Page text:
BUFFALO AND SOUR MASH: Richard Godwin, known best for his sleek and sexy thrillers tries something new here: a Western! Well, sort of a western because the rodeo comes to Surrey. Now if that doesn’t already intrigue you, there’s also his usual mix of psychotic violence and sexual obsession as well. Murphy has a single-minded plan to bring the rodeo to the UK until he finds a new obsession to get racy Rhona to be its star — but Rhonda has plans of her own. If you like Godwin’s style, you’ll be intrigued by his appropriation of the western.
DARK MINDS: I’m only a few stories into this collection but I wholeheartedly recommend it. Solid quality and a good cause: All profits from the sale of this book will be donated to Hospice UK and Sophie’s Appeal. There are forty authors here, some the top of the field, many are exciting newcomers (and yeah, folks I know but then I only hang out with quality). In hard times we turn to crime: at least keep it fictional, right? Because we have enough crime to deal with in the government 😉
RAISE THE BLADE: Tess had a fab story in an anthology I edited so I was really pleased to see her publish a novella with Caffeine Nights. Then I decided to save it up for when I could savour it — and forgot! So I’ve cracked it open and it’s just as terrific as I knew it would be. In fact it’s been hard to tear myself away from it to do the things I need to be doing, but I highly recommend it. Tess has a great style that’s deceptively easy-going until WHAM! Pick this up.
The all new version of Exiles: An Outsider Anthology – now published by Artizan– is out now!
A powerful short story collection was edited by the Bukowski of Noir, Paul D. Brazill. Exiles features 26 outsiders-themed stories by some of the greatest crime and noir writers, K. A. Laity, Chris Rhatigan, Steven Porter, Patti Abbott, Ryan Sayles, Gareth Spark, Pamila Payne, Paul D. Brazill, Jason Michel, Carrie Clevenger, David Malcolm, Nick Sweeney, Sonia Kilvington, Rob Brunet, James A. Newman, Tess Makovesky, Chris Leek, McDroll, Renato Bratkovič, Walter Conley, Marietta Miles, Aidan Thorn, Benjamin Sobieck, Graham Wynd, Richard Godwin, Colin Graham, and an introduction by Heath Lowrance.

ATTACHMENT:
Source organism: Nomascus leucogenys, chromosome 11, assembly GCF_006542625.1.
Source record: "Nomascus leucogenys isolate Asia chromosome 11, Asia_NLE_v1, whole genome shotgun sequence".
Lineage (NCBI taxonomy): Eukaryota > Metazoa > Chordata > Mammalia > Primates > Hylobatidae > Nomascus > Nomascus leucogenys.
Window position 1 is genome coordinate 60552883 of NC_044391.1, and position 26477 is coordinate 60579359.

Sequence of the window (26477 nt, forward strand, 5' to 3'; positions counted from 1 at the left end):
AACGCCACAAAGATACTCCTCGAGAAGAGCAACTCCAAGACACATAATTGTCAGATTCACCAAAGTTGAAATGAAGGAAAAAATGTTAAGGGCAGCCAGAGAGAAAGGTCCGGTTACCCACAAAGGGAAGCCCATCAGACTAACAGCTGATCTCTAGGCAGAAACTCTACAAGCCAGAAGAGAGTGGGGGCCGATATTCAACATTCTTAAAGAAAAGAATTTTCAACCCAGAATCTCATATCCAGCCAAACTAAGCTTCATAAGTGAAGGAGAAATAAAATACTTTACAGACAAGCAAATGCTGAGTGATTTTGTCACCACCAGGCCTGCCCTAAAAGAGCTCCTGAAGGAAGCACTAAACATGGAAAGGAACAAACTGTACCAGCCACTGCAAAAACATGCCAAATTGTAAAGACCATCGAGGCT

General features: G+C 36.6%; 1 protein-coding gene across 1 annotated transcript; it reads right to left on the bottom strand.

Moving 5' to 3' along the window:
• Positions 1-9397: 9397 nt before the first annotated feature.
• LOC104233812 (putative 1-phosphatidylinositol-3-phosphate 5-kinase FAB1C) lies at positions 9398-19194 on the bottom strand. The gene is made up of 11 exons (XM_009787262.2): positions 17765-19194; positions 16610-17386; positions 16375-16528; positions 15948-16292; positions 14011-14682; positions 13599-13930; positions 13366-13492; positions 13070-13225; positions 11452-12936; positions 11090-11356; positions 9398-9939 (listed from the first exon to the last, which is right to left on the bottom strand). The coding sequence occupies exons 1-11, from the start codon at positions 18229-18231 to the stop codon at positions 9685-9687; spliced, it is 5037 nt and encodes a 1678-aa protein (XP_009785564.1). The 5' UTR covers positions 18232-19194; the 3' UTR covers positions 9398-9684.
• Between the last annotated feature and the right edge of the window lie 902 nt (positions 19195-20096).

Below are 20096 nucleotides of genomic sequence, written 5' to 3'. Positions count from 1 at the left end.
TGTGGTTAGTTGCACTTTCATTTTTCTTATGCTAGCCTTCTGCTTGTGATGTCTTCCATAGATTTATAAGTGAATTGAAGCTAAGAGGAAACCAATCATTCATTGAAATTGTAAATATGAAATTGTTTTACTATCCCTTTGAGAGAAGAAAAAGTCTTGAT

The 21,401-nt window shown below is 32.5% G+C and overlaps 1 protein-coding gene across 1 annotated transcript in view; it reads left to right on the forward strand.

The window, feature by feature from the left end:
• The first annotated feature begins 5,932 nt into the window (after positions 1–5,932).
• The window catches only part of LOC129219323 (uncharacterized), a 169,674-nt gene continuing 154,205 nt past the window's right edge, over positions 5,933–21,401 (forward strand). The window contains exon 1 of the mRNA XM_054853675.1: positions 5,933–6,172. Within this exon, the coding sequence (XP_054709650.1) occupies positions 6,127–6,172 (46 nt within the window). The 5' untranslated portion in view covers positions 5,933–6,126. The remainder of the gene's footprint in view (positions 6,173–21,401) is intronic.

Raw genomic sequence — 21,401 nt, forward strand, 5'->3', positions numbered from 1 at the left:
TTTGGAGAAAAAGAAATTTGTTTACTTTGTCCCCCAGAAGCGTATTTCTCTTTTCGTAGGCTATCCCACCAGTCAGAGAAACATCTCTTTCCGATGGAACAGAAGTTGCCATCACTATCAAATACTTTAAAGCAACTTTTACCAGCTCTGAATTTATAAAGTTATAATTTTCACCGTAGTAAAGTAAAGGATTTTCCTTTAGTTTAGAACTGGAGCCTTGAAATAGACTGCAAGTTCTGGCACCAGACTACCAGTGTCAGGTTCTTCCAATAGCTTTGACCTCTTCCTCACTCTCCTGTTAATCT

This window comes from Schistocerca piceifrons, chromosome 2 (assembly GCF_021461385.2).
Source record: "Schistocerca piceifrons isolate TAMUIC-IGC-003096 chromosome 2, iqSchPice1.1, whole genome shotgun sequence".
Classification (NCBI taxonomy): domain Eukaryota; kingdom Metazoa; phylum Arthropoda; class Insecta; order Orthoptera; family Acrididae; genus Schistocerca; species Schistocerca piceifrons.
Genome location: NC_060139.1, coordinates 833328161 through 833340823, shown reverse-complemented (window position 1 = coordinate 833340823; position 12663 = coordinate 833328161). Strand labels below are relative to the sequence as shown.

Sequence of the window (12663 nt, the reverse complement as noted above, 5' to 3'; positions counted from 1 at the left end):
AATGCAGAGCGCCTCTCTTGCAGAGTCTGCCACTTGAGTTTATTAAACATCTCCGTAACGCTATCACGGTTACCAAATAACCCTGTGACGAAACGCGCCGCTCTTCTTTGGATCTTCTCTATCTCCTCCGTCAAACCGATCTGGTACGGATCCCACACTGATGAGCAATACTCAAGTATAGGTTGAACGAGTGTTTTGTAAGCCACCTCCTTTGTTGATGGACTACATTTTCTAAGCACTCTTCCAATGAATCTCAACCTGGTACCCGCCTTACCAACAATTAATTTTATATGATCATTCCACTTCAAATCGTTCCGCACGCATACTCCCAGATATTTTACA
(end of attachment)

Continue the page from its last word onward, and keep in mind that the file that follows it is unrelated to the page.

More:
Grab it from Amazon.com, Amazon.co.uk and every other Amazon.
Number 13 Press
There’s a reason people refer to Godwin as The Dark Lord. He loves to explore the depth of depravity in the modern world. This novella from our shared publisher Number 13 Press might be a little lighter on gore than some of his more brutal books but it makes up for it with paranoia and sexuality. There’s the blackest of black humour here too, especially in the names like protagonist Samuel Verso (the medieval terminology for the sides of a sheet of parchment are recto and verso).
Verso is a publisher and the nexus of a web of problems. His best selling author has disappeared, his partner demands they move into ebooks, his wife is so far beyond anorexia that she lusts for having her limbs removed — and he suspects that he’s being followed, but by whom?
Everybody has a fetish: for his wife Phyllis it was ‘something inside her that was trying to emerge into day…she could only find when the cutting began’; for his partner Belinda it was the desire to see desire in every person she met; for Samuel it is books. Part of the reason he resists the move to ebooks is not only his growing paranoia about code taking over the world but a genuine desire for the book itself. His lover Maxine feeds this fetish: ‘She read from the novel and Samuel recalled publishing it. He could smell the print rising from her hand as he fondled her breasts.’ As she tells him later, ‘I read to you to turn you into a man.’